Something the market has not had to deal with for some time is once again occurring. That change? Slumping buybacks. Hiked dividends and big buybacks have been staples of the this historic bull run, but the latter are starting drying up. Share repurchases shrank for the first time in seven quarters in the second quarter. The total amount of buybacks—over $200 bn—is still quite robust, but it is a sign that companies are tightening up, which could be indicative of the overall direction of the economy.
FINSUM: This is immaterial. In 2018, companies spent $800 bn on buybacks, so $205.8 bn (the 2nd quarter’s figure) is actually ahead of pace.
Dividend stocks have been an interesting case over the last few quarters. In the fourth quarter, when interest rates looked to be headed higher, they actually outperformed the market (counterintuitively). This year, as rates look to be headed lower, they have performed quite well (up 16%), but still lagged a bit behind the S&P 500. The question is where they go from here, and all signs point to higher given the prevailing rates environment and general anxiety. The trick is buying the right ones, as financials and healthcare offer better value than more traditional areas like utilities, real estate, and consumer staples.
FINSUM: We think these are good sector selections as they have not seen as much price inflation as the more common dividend choices. Healthcare seems particularly interesting given that it is quite recession-resistant.
On paper, right now seems like a great time for dividend stocks. The rate environment is trending downward, which is very beneficial, and dividend stocks tend to provide a safe haven for a possible bear market or recession. But which to choose? You need to be careful to select stocks with sustainable payouts or they will have a high beta in a down market. With that in mind, take a look at these 5 dividend stocks: Exxon Mobil (4.6%), Chevron (3.9%), Excelon (2.9%), Prologis (2.6%), and NextEra Energy (2.4%).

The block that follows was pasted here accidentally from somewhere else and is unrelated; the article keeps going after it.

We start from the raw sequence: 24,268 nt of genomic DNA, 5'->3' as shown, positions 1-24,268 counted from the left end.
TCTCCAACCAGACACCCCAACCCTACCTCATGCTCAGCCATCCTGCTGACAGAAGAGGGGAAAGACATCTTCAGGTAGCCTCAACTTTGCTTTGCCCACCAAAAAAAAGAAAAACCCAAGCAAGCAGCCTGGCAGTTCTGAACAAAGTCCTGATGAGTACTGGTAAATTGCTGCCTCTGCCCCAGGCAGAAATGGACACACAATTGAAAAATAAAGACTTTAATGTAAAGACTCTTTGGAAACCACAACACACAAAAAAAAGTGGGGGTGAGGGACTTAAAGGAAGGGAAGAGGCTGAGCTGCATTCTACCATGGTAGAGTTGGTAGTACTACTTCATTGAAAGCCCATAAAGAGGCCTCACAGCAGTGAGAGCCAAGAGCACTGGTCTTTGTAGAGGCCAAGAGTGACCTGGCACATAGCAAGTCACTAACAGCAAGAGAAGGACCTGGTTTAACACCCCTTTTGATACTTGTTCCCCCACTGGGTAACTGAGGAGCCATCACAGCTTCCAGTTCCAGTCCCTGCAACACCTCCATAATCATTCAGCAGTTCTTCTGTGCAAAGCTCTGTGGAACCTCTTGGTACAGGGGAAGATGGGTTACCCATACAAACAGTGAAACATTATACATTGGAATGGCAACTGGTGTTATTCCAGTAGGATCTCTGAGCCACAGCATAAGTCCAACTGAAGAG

FINSUM: These are pretty energy heavy, but the bigger point here is that it is a good time to buy dividend payers.
Markets are getting more volatile by the day. Last week was a rough one and yesterday was total carnage. Investors might be thinking about allocating shares into some safer sectors. With that in mind, here are 7 safe dividend payers to take shelter in: JP Morgan (2.8% yield), Sempra Energy (3.1%), NextEra Energy (2.6%), Air Products & Chemicals (2.3%), Honeywell International (1.9%), McCormick (1.5%), Microsoft (1.5%).
FINSUM: One of the big things to remember here is that with the Fed on hold, the big headwind against dividend stocks is pretty much removed.
Investors are always looking for good yields. While bonds are seeing higher yields now, high paying stocks offer something special because of the chance of capital appreciation. Such investors might be tempted by financial stocks right now, which are sporting juicy yields. However, Goldman Sachs is warning that investors need to beware. JP Morgan and other banks have been beaten up over the last year and are sporting payouts of above 3% in some cases. However, the big risk that is financial stocks are highly rate sensitive and tend to lose value as rates fall because of their lower profitability in such times. This pushes up dividends, but moves prices lower.
FINSUM: If you think we are even close to heading into a recession, buying financials is not a good idea. If you think this is a false signal, then banks may be a great buying opportunity right now.
Advisors tend to really like dividend stocks, and it makes sense why: clients need good income as they head into retirement. However, this desire leads some (especially retail investors) to overreach, choosing high paying, but ultimately fragile or unsustainable stocks. Right now is a good time to be looking for quality dividend payers, as their valuations relative to the market are the lowest in about 20 years. Some high quality names to look at include Macy’s (6.2%), General Motors (4.1%), Kellogg (4.1%), and Verizon (4.2%).
FINSUM: One of the best ways to judge the quality of dividend stocks is through focusing on free cash flow as that measure shows whether companies can really afford what they are paying out without hurting their underlying business.